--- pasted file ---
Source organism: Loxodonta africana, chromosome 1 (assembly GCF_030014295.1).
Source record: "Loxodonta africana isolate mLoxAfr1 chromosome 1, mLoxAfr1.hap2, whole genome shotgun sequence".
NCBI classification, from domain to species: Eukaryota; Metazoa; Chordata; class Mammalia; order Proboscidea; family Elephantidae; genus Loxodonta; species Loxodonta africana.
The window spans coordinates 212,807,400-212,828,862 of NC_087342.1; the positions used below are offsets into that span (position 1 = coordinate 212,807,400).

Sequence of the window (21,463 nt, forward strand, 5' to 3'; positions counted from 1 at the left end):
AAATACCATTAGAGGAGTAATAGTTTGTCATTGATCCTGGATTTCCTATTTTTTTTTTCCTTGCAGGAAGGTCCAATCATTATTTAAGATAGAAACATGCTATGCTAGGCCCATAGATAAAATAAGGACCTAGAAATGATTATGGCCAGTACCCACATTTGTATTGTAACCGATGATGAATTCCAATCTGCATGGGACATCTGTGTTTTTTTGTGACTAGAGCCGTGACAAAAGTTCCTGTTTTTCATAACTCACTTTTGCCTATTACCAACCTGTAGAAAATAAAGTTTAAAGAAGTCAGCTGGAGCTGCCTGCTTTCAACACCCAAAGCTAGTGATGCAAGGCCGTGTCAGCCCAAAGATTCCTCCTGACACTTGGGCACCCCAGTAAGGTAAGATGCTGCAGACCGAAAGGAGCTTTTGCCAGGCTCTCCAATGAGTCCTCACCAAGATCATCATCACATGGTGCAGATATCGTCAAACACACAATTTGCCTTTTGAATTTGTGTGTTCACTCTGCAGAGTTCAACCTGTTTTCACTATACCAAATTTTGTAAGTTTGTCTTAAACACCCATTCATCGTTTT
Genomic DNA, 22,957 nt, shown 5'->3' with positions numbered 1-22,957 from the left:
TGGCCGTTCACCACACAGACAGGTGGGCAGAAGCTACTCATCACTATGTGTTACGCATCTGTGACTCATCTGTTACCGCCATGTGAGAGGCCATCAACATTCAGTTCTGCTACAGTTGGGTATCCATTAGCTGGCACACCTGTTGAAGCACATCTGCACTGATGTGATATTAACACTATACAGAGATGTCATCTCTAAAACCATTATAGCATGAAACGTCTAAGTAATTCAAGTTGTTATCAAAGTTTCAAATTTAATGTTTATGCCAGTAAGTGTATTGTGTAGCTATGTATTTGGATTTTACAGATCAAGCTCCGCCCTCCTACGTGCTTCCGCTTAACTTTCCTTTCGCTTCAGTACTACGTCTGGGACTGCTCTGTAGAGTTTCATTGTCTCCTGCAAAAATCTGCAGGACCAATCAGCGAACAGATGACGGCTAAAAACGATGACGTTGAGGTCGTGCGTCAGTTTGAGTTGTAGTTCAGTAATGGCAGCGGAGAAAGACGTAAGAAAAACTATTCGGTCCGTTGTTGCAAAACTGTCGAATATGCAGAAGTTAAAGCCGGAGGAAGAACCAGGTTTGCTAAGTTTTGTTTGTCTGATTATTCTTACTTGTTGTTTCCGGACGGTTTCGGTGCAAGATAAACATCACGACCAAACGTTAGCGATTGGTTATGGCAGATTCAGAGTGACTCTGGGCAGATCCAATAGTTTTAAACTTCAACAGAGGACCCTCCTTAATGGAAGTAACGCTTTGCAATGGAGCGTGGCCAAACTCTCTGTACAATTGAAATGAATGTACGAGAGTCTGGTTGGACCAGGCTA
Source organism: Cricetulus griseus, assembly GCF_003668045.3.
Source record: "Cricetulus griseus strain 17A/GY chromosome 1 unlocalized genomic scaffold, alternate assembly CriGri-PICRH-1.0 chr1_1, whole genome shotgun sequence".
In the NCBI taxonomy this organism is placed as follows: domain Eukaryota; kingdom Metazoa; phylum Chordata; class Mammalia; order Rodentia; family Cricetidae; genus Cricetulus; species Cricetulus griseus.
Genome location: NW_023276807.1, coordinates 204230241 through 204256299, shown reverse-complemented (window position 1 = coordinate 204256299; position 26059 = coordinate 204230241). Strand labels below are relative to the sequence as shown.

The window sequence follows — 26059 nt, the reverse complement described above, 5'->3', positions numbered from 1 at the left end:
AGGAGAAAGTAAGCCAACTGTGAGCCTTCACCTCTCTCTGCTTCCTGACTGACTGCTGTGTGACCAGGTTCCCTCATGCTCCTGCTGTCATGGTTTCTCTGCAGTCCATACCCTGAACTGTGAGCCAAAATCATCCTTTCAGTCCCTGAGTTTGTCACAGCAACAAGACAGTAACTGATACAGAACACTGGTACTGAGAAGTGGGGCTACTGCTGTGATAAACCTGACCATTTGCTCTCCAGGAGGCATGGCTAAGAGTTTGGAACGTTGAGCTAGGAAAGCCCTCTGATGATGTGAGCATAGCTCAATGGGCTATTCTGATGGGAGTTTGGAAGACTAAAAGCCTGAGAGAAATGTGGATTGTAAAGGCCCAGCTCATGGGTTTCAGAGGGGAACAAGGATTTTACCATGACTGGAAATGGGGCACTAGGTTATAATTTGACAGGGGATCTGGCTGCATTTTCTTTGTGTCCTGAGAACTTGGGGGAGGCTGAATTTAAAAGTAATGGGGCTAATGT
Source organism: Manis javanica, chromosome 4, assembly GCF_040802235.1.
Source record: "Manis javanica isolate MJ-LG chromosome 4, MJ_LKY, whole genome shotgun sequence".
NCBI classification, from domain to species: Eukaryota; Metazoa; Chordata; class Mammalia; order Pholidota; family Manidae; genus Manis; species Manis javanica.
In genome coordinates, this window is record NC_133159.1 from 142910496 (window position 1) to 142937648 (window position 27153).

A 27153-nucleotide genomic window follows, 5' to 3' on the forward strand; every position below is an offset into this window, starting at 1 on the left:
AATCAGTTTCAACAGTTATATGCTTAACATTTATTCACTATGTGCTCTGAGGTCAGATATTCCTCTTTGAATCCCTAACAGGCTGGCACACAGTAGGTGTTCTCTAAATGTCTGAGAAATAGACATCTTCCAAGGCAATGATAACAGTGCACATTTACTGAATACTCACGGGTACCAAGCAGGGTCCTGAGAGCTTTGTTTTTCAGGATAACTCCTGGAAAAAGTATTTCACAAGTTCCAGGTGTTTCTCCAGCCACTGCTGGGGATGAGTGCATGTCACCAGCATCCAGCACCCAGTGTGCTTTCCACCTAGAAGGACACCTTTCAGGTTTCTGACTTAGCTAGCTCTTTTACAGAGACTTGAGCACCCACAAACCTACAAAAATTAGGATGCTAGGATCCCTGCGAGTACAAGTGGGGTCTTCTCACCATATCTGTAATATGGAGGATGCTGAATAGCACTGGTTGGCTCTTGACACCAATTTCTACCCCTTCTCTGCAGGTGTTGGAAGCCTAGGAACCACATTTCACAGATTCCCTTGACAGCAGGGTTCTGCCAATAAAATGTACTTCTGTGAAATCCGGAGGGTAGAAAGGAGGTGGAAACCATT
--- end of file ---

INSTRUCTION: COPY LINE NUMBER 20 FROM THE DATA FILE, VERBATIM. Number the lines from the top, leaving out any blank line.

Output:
AATCAGTTTCAACAGTTATATGCTTAACATTTATTCACTATGTGCTCTGAGGTCAGATATTCCTCTTTGAATCCCTAACAGGCTGGCACACAGTAGGTGTTCTCTAAATGTCTGAGAAATAGACATCTTCCAAGGCAATGATAACAGTGCACATTTACTGAATACTCACGGGTACCAAGCAGGGTCCTGAGAGCTTTGTTTTTCAGGATAACTCCTGGAAAAAGTATTTCACAAGTTCCAGGTGTTTCTCCAGCCACTGCTGGGGATGAGTGCATGTCACCAGCATCCAGCACCCAGTGTGCTTTCCACCTAGAAGGACACCTTTCAGGTTTCTGACTTAGCTAGCTCTTTTACAGAGACTTGAGCACCCACAAACCTACAAAAATTAGGATGCTAGGATCCCTGCGAGTACAAGTGGGGTCTTCTCACCATATCTGTAATATGGAGGATGCTGAATAGCACTGGTTGGCTCTTGACACCAATTTCTACCCCTTCTCTGCAGGTGTTGGAAGCCTAGGAACCACATTTCACAGATTCCCTTGACAGCAGGGTTCTGCCAATAAAATGTACTTCTGTGAAATCCGGAGGGTAGAAAGGAGGTGGAAACCATT